After a nightmare of a year spent injured in lockdown, Kyle Steyn emerged firing on all cylinders and is now poised to add to his single cap this summer.
The Glasgow centre/wing won’t get a full cap for playing for Scotland A against England A at Leicester on Sunday but there are two capped games to come against Romania and Georgia and end the risk of being a one-cap wonder.
The South African-born flyer – his Dad was Nelson Mandela’s bodyguard – got on as a replacement in the last pre-lockdown international against France in March 2020 and helped lift the Auld Alliance Trophy. However he suffered two serious hamstring injuries and didn’t play again for the Warriors until this April.
‘Nobody wants to be a once cap wonder’
“Nobody wants to be a one cap wonder,” he said. “That has stuck with me way longer than I wanted it to.
“It will be absolutely brilliant to put on the thistle again. It will be a really strong game against England A while that won’t count as a cap, hopefully going forward I will be able to play against Romania and Georgia and get past that one.
“This doesn’t feel like anything but a full international. We have got a really exciting group and the work that’s been done in the season puts us in a pretty good place. Those of us coming in are really excited to be able to contribute to the summer tour.”
Such a toil with injury for a long period might have made some a little tentative coming back. But Steyn threw himself back into the fray and certainly caught the eye in Glasgow’s last few games of the season.
“When I re-started training I found I was hyper sensitive when I got any stiffness or strain on my muscles,” he admitted. “It was a process of working through those first few weeks.
“Once I got back playing and my mind was on the ball and on the game again. It is great to have the sun out at training at the moment.”
‘It was brilliant to see everybody cheered up’
— Scottish Rugby (@Scotlandteam) June 18, 2021
Steyn admits to having enjoyed being in Scotland for the first time during a summer football tournament (same as many of the natives, Kyle). But Euro 2021 has had an affect on the rugby preparations beyond just positivity, he revealed.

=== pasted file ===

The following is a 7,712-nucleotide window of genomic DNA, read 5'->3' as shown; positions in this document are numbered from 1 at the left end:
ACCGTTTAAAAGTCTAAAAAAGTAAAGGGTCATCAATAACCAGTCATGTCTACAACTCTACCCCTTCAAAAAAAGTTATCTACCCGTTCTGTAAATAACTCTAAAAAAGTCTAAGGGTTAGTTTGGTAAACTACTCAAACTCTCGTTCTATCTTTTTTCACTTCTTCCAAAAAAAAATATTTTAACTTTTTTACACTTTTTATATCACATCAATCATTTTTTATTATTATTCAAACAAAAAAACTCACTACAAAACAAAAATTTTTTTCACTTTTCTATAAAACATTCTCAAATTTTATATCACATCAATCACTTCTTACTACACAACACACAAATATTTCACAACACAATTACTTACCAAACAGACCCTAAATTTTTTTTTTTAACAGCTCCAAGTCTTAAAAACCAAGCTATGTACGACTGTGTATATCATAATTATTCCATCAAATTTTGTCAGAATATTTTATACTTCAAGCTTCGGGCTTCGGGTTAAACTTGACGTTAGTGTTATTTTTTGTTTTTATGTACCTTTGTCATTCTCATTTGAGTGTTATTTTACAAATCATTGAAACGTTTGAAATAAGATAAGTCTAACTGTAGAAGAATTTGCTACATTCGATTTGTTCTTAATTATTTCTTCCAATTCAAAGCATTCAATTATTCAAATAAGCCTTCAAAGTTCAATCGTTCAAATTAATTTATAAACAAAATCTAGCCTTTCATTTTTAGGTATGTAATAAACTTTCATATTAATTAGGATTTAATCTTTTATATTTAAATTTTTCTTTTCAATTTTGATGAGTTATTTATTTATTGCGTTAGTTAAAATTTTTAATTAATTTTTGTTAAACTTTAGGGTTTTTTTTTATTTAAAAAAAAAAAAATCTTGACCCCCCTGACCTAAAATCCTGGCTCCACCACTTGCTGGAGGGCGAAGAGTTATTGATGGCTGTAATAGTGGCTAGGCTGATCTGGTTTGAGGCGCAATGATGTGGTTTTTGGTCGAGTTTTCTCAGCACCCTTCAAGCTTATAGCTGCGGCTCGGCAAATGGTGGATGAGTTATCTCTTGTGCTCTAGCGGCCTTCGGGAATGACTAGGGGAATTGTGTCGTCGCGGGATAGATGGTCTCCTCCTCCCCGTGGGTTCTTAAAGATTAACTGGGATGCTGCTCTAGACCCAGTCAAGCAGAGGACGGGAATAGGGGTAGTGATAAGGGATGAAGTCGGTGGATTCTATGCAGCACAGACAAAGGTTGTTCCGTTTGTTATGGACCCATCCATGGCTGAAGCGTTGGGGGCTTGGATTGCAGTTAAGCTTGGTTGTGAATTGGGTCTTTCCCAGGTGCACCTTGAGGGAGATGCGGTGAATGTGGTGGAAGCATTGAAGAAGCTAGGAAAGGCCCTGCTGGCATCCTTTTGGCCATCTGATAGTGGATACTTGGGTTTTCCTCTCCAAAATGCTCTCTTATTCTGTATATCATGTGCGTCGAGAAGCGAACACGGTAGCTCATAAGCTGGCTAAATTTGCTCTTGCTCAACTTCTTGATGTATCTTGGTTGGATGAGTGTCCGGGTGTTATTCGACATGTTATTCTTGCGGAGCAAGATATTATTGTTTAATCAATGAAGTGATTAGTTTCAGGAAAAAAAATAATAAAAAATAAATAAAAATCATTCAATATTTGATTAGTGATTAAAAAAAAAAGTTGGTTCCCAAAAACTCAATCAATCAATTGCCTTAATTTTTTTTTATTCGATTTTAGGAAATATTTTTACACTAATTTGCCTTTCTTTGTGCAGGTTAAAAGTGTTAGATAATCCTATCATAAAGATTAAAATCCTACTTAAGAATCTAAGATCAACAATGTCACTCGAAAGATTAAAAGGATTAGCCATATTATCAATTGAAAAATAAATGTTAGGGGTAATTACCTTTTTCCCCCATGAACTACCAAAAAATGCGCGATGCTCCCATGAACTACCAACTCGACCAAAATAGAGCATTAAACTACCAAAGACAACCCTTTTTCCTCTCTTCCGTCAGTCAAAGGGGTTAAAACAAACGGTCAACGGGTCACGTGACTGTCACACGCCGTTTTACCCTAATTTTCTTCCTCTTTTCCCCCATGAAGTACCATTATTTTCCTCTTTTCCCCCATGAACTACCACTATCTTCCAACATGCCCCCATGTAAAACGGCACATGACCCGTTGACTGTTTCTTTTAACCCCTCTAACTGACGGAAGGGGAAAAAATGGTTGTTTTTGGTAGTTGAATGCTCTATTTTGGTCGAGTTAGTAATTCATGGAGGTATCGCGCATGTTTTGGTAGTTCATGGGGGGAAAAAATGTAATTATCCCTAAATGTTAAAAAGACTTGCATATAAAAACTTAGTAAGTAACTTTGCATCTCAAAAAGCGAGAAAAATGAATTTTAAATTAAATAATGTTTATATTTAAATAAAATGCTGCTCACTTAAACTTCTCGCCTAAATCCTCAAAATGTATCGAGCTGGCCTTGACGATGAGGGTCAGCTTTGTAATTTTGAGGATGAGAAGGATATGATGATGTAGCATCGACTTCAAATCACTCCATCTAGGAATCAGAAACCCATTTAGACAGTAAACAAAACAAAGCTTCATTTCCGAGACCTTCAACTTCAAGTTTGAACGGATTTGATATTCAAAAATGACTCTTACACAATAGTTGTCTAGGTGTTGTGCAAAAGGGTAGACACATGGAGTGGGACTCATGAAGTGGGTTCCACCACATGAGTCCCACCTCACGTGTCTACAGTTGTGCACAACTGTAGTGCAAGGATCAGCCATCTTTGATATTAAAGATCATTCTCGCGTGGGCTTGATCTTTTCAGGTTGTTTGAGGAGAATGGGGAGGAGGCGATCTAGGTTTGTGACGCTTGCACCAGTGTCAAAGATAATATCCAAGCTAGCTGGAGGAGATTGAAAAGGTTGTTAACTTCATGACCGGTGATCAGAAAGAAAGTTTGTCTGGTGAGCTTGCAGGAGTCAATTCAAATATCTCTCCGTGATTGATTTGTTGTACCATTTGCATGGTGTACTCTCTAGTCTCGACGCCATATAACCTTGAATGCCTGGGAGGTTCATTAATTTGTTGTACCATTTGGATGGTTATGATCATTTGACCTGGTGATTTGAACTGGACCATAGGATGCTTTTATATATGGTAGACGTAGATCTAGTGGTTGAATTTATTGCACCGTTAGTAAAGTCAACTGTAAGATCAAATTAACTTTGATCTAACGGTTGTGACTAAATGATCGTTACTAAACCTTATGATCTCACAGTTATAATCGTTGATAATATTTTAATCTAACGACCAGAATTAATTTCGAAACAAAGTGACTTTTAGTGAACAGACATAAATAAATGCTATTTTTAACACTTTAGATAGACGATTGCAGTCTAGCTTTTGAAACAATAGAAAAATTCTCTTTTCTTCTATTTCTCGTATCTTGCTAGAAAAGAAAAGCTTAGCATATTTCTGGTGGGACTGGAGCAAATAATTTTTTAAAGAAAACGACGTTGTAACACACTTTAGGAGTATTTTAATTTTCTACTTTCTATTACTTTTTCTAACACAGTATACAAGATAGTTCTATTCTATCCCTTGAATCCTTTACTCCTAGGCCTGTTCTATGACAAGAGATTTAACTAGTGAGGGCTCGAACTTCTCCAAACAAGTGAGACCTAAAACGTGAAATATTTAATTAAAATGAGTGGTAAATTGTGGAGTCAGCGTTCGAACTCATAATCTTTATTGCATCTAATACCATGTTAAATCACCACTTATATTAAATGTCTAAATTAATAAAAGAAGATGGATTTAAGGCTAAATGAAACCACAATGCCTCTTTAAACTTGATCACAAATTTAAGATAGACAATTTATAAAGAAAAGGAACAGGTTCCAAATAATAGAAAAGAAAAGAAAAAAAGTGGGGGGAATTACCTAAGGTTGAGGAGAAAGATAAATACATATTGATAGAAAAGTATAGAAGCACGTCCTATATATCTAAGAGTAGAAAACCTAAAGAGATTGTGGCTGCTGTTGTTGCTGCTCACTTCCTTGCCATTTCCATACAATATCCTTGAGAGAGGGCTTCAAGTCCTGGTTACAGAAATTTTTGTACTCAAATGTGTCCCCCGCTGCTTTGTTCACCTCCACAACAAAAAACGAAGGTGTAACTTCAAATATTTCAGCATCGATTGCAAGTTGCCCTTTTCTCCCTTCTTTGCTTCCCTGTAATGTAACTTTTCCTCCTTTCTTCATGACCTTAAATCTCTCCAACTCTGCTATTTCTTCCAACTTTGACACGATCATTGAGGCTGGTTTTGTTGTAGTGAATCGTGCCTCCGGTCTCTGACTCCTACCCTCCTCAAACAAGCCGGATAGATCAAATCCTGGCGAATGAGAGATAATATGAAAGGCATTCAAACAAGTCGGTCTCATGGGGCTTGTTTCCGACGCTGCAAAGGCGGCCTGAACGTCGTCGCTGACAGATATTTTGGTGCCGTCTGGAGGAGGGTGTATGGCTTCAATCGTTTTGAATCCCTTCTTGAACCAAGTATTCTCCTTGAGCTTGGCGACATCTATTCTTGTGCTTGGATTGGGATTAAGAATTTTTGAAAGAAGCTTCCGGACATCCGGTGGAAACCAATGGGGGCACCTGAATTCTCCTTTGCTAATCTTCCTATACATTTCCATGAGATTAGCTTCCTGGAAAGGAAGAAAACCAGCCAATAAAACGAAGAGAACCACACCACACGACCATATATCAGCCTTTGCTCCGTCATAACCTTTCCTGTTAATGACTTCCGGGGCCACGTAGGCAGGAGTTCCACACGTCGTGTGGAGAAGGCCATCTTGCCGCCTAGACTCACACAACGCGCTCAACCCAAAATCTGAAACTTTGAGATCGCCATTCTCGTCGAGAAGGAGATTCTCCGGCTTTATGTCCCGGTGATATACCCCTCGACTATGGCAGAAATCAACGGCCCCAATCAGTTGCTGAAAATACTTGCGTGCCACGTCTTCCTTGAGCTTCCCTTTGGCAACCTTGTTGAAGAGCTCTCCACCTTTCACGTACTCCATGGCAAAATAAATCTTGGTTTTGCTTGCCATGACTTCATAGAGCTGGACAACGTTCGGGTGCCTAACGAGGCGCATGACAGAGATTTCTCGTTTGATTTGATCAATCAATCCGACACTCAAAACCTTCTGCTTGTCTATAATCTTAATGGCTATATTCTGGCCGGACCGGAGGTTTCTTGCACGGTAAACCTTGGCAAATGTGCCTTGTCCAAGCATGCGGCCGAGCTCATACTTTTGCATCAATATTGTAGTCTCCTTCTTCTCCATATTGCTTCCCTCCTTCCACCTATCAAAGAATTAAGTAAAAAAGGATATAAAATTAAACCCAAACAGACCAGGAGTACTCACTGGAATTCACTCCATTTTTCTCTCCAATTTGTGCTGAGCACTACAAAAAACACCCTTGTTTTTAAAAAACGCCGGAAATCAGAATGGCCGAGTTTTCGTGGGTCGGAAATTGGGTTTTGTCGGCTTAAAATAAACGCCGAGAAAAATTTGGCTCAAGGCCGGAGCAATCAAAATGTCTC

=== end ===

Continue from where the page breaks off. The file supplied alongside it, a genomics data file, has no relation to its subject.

“I think that we all feel like that that we are on the home straight (after Covid). Getting back to some sort of normal life helps. It’s been an incredibly exciting time and that was shown with the Scotland-England game last week.
“That boogie-woogie song going all on week last week! Since I have been in Scotland, it was the first time a game of that magnitude has taken place.
“It was brilliant to see how everybody cheered up. I couldn’t believe so many of fans flooded down to London even when there was zero chance of most of them getting into the game. They just wanted to be there as fans, which was brilliant.”
‘It highlights how fundamental it can be to have those skills’
But at training Scotland’s medical director Dr James Robson took a much more serious line with the players. The veteran doc instructed the squad in basic CPR should any incident occur as befell Denmark’s Christian Eriksen in the first match of the soccer tournament.
“That’s clearly what has brought it into focus,” said Steyn. “It was the on field response that kept him alive. Unfortunately that kind of incident highlights how fundamental it can be to have those basic skills.
“Doctor James thought it was a good idea. If it happened on the football field it could happen on the rugby field. It is a good skill to have and could be vital.
“We know the speed the Danish medical team reacted for Christian meant the situation was handled as well as it could have been. Thankfully he has come out the other side.”